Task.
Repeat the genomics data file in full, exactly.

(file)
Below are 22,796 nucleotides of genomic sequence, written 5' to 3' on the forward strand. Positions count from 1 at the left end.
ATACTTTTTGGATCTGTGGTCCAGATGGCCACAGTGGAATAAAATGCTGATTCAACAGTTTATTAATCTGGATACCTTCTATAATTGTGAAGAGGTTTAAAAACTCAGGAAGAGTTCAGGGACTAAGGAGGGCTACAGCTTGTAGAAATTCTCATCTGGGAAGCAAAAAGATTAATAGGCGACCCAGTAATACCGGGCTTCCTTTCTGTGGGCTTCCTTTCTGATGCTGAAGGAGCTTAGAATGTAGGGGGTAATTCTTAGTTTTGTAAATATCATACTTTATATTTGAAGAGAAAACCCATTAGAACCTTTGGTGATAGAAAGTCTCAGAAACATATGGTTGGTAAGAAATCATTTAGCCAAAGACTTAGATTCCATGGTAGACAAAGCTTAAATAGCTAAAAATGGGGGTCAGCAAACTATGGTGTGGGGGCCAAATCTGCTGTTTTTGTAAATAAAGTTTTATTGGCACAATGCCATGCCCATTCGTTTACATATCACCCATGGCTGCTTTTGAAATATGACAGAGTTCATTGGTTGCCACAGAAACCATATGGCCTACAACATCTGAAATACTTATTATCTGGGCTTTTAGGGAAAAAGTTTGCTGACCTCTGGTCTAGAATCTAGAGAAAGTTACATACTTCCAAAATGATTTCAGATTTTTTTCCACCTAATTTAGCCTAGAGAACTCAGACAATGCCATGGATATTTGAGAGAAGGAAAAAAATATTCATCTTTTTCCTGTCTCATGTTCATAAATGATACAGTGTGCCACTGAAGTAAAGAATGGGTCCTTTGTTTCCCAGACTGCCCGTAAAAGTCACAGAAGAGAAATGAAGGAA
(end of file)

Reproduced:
Below are 22,796 nucleotides of genomic sequence, written 5' to 3' on the forward strand. Positions count from 1 at the left end.
ATACTTTTTGGATCTGTGGTCCAGATGGCCACAGTGGAATAAAATGCTGATTCAACAGTTTATTAATCTGGATACCTTCTATAATTGTGAAGAGGTTTAAAAACTCAGGAAGAGTTCAGGGACTAAGGAGGGCTACAGCTTGTAGAAATTCTCATCTGGGAAGCAAAAAGATTAATAGGCGACCCAGTAATACCGGGCTTCCTTTCTGTGGGCTTCCTTTCTGATGCTGAAGGAGCTTAGAATGTAGGGGGTAATTCTTAGTTTTGTAAATATCATACTTTATATTTGAAGAGAAAACCCATTAGAACCTTTGGTGATAGAAAGTCTCAGAAACATATGGTTGGTAAGAAATCATTTAGCCAAAGACTTAGATTCCATGGTAGACAAAGCTTAAATAGCTAAAAATGGGGGTCAGCAAACTATGGTGTGGGGGCCAAATCTGCTGTTTTTGTAAATAAAGTTTTATTGGCACAATGCCATGCCCATTCGTTTACATATCACCCATGGCTGCTTTTGAAATATGACAGAGTTCATTGGTTGCCACAGAAACCATATGGCCTACAACATCTGAAATACTTATTATCTGGGCTTTTAGGGAAAAAGTTTGCTGACCTCTGGTCTAGAATCTAGAGAAAGTTACATACTTCCAAAATGATTTCAGATTTTTTTCCACCTAATTTAGCCTAGAGAACTCAGACAATGCCATGGATATTTGAGAGAAGGAAAAAAATATTCATCTTTTTCCTGTCTCATGTTCATAAATGATACAGTGTGCCACTGAAGTAAAGAATGGGTCCTTTGTTTCCCAGACTGCCCGTAAAAGTCACAGAAGAGAAATGAAGGAA